Caption: Cross section of a twig from a woody flowering plant that lived during the Eocene epoch, approximately 40 million years ago. The specimen is anatomically preserved by silica mineralization in rocks known as the Clarno Chert. All tissues are preserved, from the central pith to the outer bark. The plant was part of a subtropical community inhabiting marshlands in what is now central Oregon.
Scientific Description/Explanation: Cross section of a twig from a woody flowering plant that lived during the Eocene epoch, approximately 40 million years ago. The specimen is anatomically preserved by silica mineralization in rocks known as the Clarno Chert. All tissues are preserved, from the central pith to the outer bark. The plant was part of a subtropical community inhabiting marshlands in what is now central Oregon.
Date taken: April 2006
Area: Central Oregon
State/Province: Oregon
Country: USA

 

 

Submission #7
      

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Title: Pellia epiphylla sperm cell
Author: Andrew Blackwell
Institution: Southern Illinois University, Carbondale
Department: Plant Biology
Topic/Discipline: Ultrastructure
Family: Metzgeriidae
Species: Pellia epiphylla
Caption: Three-dimensional picture of Pellia epiphylla sperm cell
Scientific Description/Explanation: This is a three-dimensional image of a sperm cell of the liverwort, Pellia epiphylla, drawn from two-dimensional TEM images. Sperm cells are released from the male antheridia located on the thallus and swim to a receptive female egg. Upon fertilization, a zygote is formed.
Additional Image Credits: Cassandra Rogers, Karen Renzaglia, Southern Illinois University, Carbondale
Key words: Liverwort, Sperm cell

 

 

Submission #8
      

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Title: Circinate Vernation
Author: Ryan McMillen
Institution: Southern Illinois University
Department: Plant Biology
Topic/Discipline: Plant Morphology
Family: Moniliphyte
Species: Thelypteris extensa
Caption: Circinate vernation in Thelypteris extensa
Scientific Description/Explanation: In most ferns the young leaf uncoils during development; these coiled fronds are commonly referred to as "fiddle heads". This photo shows this type of leaf development, known as circinate vernation in Thelypteris extena.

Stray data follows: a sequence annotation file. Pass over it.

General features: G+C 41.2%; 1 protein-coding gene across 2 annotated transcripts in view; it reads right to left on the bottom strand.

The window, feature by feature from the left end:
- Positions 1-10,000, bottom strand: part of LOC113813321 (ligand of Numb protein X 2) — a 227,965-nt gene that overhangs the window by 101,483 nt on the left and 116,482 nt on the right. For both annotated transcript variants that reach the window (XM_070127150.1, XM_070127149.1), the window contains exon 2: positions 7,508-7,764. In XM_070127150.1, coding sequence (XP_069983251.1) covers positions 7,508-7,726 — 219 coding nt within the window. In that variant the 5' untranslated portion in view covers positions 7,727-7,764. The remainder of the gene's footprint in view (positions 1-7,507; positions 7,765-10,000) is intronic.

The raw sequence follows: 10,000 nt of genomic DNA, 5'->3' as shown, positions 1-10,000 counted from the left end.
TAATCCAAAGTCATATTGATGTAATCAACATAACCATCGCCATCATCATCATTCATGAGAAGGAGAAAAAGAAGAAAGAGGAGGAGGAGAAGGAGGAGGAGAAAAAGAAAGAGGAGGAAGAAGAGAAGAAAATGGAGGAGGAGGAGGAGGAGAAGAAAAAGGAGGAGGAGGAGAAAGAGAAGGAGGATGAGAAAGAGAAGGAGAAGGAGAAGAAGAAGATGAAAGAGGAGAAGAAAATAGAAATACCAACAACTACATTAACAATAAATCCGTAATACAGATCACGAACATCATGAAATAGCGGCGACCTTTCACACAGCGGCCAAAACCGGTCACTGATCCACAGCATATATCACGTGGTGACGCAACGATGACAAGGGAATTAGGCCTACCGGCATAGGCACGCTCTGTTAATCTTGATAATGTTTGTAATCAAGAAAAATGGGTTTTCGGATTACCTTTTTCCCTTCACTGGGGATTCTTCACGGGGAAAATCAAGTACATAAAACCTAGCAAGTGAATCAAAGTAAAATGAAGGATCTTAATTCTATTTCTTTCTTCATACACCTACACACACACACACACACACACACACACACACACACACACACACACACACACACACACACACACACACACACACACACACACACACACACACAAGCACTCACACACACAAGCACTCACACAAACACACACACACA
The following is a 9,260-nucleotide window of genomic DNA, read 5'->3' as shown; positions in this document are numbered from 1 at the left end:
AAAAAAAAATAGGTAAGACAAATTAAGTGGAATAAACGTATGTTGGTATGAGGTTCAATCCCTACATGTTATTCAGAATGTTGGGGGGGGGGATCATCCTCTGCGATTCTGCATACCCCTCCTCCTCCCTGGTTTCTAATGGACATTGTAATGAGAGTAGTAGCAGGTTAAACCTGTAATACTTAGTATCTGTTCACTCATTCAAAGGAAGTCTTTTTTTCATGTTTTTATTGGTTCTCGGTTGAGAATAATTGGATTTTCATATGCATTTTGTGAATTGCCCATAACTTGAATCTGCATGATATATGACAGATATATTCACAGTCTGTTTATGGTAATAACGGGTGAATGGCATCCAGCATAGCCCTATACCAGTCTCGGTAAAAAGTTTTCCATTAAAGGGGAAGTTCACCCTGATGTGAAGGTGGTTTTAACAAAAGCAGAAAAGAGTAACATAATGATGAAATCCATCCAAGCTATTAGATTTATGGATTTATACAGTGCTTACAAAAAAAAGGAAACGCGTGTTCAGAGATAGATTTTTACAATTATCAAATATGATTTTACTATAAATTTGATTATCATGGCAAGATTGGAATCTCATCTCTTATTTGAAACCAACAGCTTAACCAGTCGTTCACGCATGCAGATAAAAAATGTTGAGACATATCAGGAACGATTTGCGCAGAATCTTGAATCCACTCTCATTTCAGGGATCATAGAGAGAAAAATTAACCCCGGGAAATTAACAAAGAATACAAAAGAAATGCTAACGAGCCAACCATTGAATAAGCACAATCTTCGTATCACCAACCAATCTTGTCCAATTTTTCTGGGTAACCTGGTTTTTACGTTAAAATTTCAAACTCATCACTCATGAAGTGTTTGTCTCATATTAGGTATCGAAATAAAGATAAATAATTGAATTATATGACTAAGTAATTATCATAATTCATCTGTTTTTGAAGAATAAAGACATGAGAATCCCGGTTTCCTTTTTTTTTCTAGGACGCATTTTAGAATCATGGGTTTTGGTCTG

Date taken: March 15, 2006
Season/time of year: Winter
State/Province: Illinois
Country: USA
Key words: Fern, frond, circinate vernation, fiddle head, thelypteris extensa

 

 

Submission #9
      

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Title: Circinate Vernation
Author: Ryan McMillen
Institution: Southern Illinois University
Department: Plant Biology
Topic/Discipline: Plant morphology
Family: Moniliphyte
Species: Thelypteris extensa
Caption: Circinate vernation in Thelypteris extensa
Scientific Description/Explanation: In most ferns the young leaf uncoils during development; these coiled fronds are commonly referred to as "fiddle heads". This photo shows this type of leaf development, known as circinate vernation in Thelypteris extena.
Date taken: March 15, 2006
Season/time of year: Winter
State/Province: Illinois
Country: USA
Key words: Fern, frond, circinate vernation, fiddle head, thelypteris extensa

 

 

Submission #10
      

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Title: Circinate Vernation
Author: Ryan McMillen
Institution: Southern Illinois University
Department: Plant Biology
Topic/Discipline: Plant morphology
Family: Moniliphyte
Species: Thelypteris extensa
Caption: Circinate vernation in Thelypteris extensa
Scientific Description/Explanation: In most ferns the young leaf uncoils during development; these coiled fronds are commonly referred to as "fiddle heads". This photo shows this type of leaf development, known as circinate vernation in Thelypteris extena.
Date taken: March 15, 2006
Season/time of year: Winter
State/Province: Illinois
Country: USA
Key words: Fern, frond, circinate vernation, fiddle head, thelypteris extensa

 

 

Submission #11
      

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Title: Long lived and sharp leaves that would puzzle (or injure) a monkey.
Author: Chad Husby
Institution: Florida International University
Department: Biological Sciences
Topic/Discipline: Plant Morphology
Family: Araucariaceae
Species: Araucaria araucana
Caption: Trunk, leaves and branches of a young Araucaria araucana, Reserva Nacional Malalcahuello, Araucanía Region, Chile.
Scientific Description/Explanation: This photograph shows the remarkably persistent leaves on the trunk of a young pehuén (also called the monkey puzzle tree), Araucaria araucana, in the central Chilean Andes. Even as the main trunk of this slow-growing conifer expands and becomes woody, the trunk leaves remain green and apparently functional. The very stiff and prickly leaves of this species are among the most long-lived of all plants, with a mean leaf lifespan estimated at 24 years (Lusk, 2001). Interestingly, the toughness of Araucaria araucana's leaves accounts for its English common name. Around 1850, an observer of a young tree being grown in Cornwall, England remarked, in reference to the tree's sharp and prickly leaves, "It would puzzle a monkey to climb that". Lusk, C. H. 2001. Leaf lifespans of some conifers of the temperate forests of South America. Revista Chilena de Historia Natural 74:711-718.
Date taken: January 19, 2006
Season/time of year: Summer
Area: Reserva Nacional Malalcahuella, near Volcán Lonquimay. Volcán Lonquimay is an active stratovolcano that last erupted in 1990.
State/Province: Araucanía Region